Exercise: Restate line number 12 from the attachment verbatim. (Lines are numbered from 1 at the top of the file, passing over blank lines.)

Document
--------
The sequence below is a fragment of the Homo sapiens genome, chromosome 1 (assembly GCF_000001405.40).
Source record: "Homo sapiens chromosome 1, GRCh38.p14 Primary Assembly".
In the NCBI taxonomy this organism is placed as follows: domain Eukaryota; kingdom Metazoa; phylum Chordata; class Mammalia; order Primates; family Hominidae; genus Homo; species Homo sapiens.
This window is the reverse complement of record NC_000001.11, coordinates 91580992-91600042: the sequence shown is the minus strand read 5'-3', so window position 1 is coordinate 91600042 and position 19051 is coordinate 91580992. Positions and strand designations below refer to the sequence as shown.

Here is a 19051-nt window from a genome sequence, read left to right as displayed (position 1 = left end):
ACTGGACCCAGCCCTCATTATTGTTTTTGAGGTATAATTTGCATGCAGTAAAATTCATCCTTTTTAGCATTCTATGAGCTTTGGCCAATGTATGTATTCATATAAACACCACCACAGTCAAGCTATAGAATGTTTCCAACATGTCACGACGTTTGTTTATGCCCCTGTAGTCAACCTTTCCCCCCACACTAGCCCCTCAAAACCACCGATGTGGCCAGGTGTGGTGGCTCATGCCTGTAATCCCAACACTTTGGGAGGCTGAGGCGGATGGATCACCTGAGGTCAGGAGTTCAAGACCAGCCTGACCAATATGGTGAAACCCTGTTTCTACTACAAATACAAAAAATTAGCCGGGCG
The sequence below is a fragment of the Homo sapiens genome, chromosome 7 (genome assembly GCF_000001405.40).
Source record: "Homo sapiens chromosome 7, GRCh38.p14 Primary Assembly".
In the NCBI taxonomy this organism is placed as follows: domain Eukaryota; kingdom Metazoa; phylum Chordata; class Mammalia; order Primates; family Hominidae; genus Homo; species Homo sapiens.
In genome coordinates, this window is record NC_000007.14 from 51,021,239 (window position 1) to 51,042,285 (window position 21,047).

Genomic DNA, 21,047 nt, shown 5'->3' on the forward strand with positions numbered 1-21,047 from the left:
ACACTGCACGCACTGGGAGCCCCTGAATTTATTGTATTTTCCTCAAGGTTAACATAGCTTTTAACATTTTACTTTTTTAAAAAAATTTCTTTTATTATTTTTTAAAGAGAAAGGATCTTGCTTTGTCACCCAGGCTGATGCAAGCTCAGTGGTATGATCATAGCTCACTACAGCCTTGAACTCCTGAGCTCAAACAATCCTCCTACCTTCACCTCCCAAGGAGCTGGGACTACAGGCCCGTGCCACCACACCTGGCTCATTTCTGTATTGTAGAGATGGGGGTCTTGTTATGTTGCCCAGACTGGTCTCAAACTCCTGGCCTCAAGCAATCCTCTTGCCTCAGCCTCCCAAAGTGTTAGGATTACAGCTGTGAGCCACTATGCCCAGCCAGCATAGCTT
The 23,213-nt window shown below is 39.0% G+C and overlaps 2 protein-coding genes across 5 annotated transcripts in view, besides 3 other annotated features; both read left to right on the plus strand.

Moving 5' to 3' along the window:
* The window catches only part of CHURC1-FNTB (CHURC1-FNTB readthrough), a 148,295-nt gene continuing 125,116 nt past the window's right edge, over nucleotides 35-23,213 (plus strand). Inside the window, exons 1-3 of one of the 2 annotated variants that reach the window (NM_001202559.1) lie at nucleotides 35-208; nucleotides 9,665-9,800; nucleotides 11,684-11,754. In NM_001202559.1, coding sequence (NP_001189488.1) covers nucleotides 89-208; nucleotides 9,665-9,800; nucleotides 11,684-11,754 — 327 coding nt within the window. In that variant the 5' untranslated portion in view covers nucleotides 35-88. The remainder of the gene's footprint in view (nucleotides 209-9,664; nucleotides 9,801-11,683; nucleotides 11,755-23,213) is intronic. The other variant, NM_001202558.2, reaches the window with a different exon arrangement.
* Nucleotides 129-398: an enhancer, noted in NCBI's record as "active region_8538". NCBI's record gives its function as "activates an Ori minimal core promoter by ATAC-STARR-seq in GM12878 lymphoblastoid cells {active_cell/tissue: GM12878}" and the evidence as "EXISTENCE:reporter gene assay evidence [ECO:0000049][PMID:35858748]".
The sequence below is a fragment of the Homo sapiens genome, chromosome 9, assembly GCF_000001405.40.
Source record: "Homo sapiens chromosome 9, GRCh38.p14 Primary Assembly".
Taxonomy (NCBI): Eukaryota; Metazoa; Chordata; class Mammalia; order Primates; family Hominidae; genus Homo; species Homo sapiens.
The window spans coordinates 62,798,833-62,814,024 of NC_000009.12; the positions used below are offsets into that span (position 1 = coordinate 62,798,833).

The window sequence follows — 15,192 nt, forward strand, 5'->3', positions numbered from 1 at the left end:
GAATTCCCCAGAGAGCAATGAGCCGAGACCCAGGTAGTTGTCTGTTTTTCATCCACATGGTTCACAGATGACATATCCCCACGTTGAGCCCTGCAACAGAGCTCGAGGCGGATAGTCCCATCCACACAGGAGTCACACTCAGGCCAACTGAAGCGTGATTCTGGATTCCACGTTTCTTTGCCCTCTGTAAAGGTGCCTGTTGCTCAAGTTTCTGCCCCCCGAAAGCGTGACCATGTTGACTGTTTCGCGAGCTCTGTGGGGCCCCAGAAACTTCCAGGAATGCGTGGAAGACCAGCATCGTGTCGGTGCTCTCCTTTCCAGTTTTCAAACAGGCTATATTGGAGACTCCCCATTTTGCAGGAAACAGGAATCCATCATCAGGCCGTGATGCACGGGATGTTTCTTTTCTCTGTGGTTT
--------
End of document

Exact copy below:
ACACTGCACGCACTGGGAGCCCCTGAATTTATTGTATTTTCCTCAAGGTTAACATAGCTTTTAACATTTTACTTTTTTAAAAAAATTTCTTTTATTATTTTTTAAAGAGAAAGGATCTTGCTTTGTCACCCAGGCTGATGCAAGCTCAGTGGTATGATCATAGCTCACTACAGCCTTGAACTCCTGAGCTCAAACAATCCTCCTACCTTCACCTCCCAAGGAGCTGGGACTACAGGCCCGTGCCACCACACCTGGCTCATTTCTGTATTGTAGAGATGGGGGTCTTGTTATGTTGCCCAGACTGGTCTCAAACTCCTGGCCTCAAGCAATCCTCTTGCCTCAGCCTCCCAAAGTGTTAGGATTACAGCTGTGAGCCACTATGCCCAGCCAGCATAGCTT